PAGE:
Wednesday, March 25, 2020

gluten- and dairy-free apple-walnut pancakes

(photo by my son Joel)

This comes by way of one of my favorite wedding gifts from one of my favorite professors--the More-with-Less Cookbook has been well loved and used in our household since 2001!

Since I received the book way back then, I've had to change my eating habits, so I've amended this recipe to be gluten- and dairy-free--I also spiced it up!

You'll need:
  • 1 cup rice flour
  • 1.5 cups almond flour
  • 1/2 teaspoon salt
  • 2 teaspoons baking powder
  • 1 tablespoon brown sugar
  • 1 teaspoon cinnamon
  • 1/2 teaspoon (or more) ground ginger
  • 2 cups unsweetened almond or soy milk
  • 2 eggs, well beaten
  • 2 tablespoons grapeseed oil
  • 1 cup diced apples
  • 1/2 cup chopped walnuts
Do this:

Combine the dry ingredients in a bowl and combine the liquid ingredients well in a separate bowl, then pour into the dry ingredients and stir. Then add in the apples and walnuts and cook as per usual for pancakes. We had them for dinner one night, along with some sausages!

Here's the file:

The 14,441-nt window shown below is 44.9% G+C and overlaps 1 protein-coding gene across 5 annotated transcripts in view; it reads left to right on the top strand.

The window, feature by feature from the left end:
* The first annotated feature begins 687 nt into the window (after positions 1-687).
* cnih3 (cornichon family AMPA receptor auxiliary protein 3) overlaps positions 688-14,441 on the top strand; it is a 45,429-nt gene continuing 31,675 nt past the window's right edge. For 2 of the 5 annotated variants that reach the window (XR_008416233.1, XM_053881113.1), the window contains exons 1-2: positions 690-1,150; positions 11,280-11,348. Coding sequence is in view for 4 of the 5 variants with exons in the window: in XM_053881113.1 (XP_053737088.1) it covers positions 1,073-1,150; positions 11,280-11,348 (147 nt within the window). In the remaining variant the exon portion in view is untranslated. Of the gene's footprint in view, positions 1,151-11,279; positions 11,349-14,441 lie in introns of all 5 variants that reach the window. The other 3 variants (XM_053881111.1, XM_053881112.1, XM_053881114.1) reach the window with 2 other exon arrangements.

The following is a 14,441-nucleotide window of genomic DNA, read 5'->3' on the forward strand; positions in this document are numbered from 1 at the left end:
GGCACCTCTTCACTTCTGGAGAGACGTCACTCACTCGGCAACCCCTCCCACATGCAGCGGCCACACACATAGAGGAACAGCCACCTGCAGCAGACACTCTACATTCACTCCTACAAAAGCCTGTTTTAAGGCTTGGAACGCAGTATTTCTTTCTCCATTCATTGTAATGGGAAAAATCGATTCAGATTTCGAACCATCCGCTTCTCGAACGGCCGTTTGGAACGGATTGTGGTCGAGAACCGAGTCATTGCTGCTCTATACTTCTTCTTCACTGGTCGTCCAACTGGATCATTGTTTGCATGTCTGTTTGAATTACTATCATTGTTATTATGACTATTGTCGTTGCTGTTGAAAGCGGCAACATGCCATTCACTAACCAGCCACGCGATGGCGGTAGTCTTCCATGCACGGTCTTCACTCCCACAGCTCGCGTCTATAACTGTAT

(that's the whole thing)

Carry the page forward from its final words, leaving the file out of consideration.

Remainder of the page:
Sunday, March 22, 2020

yuzu-ginger (or fig syrup, or mixed berry) almond-flour thumbprint jam cookies





I've used various recipes for thumbprint cookies over the years (from Elana's Pantry to Spunky Coconut), but this time I wanted something simple and totally quick. This recipe from Power Hungry fit the bill.

(And since I've made this, the price of almond flour has doubled in Japan, so last night I tried again with a mixture of almond flour, rice flour, and katakuriko, which is potato starch. I'll post that different recipe below this one.)

You'll need:
  • 1 cup almond flour 
  • 2 tablespoons Okinawan brown sugar
  • 1/2 teaspoon baking powder
  • 1/8 teaspoon salt
  • 1/4 teaspoon ginger powder (optional)
  • 2 tablespoons water
  • jam of your choice
Do this:

Mix the dry ingredients together and then add in the water. Drops by spoonfuls on to a baking sheet and then wet a measuring spoon between making an indention in the top of each one. Drop a dollop of jam into each well and bake at 350 F/170 C for about 12 minutes.